PLANS to establish a ‘gypsy pitch’ in Bardwell have been turned down following a site visit by councillors.
The application, submitted in April last year, proposed using land in Glassfield Road, on the border of Bardwell and Stanton, to station a touring caravan and static mobile home to create a single gypsy pitch for use by ‘Gypsies and Travellers’.
It also proposed building a stable block, with three loose boxes and a tack store, and a single-storey building to use as a dayroom, with a kitchen area and a bathroom.
Taking account of objections from Bardwell and Stanton parish councils and hundreds from residents expressing ‘a wide range of concerns’, last Thursday councillors from St Edmundsbury Borough Council’s development control committee carried out a site visit.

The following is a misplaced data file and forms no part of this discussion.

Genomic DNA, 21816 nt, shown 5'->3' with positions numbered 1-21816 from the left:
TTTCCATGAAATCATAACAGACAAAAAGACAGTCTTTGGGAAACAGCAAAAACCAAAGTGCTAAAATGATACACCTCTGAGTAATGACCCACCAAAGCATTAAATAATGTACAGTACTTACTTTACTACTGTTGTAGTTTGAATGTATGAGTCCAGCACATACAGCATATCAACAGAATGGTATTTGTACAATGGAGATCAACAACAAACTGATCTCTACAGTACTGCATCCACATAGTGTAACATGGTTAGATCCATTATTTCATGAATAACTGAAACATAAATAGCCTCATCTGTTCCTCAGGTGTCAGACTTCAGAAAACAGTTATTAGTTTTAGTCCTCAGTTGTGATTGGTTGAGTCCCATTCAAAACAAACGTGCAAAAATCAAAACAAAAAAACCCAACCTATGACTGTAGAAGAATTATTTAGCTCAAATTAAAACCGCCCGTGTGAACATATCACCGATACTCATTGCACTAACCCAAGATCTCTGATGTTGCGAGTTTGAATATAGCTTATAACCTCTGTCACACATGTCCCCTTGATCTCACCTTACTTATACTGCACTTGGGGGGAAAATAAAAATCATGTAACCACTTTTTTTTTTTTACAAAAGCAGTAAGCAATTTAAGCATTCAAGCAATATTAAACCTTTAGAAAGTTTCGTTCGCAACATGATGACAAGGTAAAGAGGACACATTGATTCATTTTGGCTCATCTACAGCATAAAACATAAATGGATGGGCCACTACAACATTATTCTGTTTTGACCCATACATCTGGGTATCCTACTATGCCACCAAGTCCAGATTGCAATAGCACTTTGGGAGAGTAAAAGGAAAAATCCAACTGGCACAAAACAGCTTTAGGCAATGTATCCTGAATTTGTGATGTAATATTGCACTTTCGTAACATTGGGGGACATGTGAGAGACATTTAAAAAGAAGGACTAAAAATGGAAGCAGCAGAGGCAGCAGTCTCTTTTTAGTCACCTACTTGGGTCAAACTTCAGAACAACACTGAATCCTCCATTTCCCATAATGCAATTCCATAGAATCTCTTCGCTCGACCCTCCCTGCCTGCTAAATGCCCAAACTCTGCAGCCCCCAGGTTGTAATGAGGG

Officers had recommended that planning permission be approved, subject to a list of conditions.
But councillors have refused it.
A spokeswoman for the council said: “This application was refused on the grounds of the intrusive nature of the proposal on open countryside and the detrimental effect it would cause.”
Peter Sanderson, chairman of Bardwell Parish Council, said: “We’re very pleased at the decision of the council last Thursday but I think it’s very likely that the applicant will appeal so I don’t believe that we’re at the end of the situation by any means.
“It could be quite a long drawn out affair yet. We just have to wait and see what transpires.”
The applicant, Miss Oakley, was unavailable for comment.
John Hale, borough councillor for the ward concerned, said he believed the ‘right decision’ had been made as there were other sites within the borough more suitable for the proposed plans than ‘slap bang in the middle of the countryside’.
He also expected the decision to be appealed and said it remained a ‘sensitive issue’.
Kelvin McDonald, chairman of Stanton Parish Council, said: “It’s not the sort of development, it’s where it is - there should be consistency.”
An application which proposed changing the use of the same area of land was turned down in 2008 because of the ‘need to preserve the countryside character and appearance’.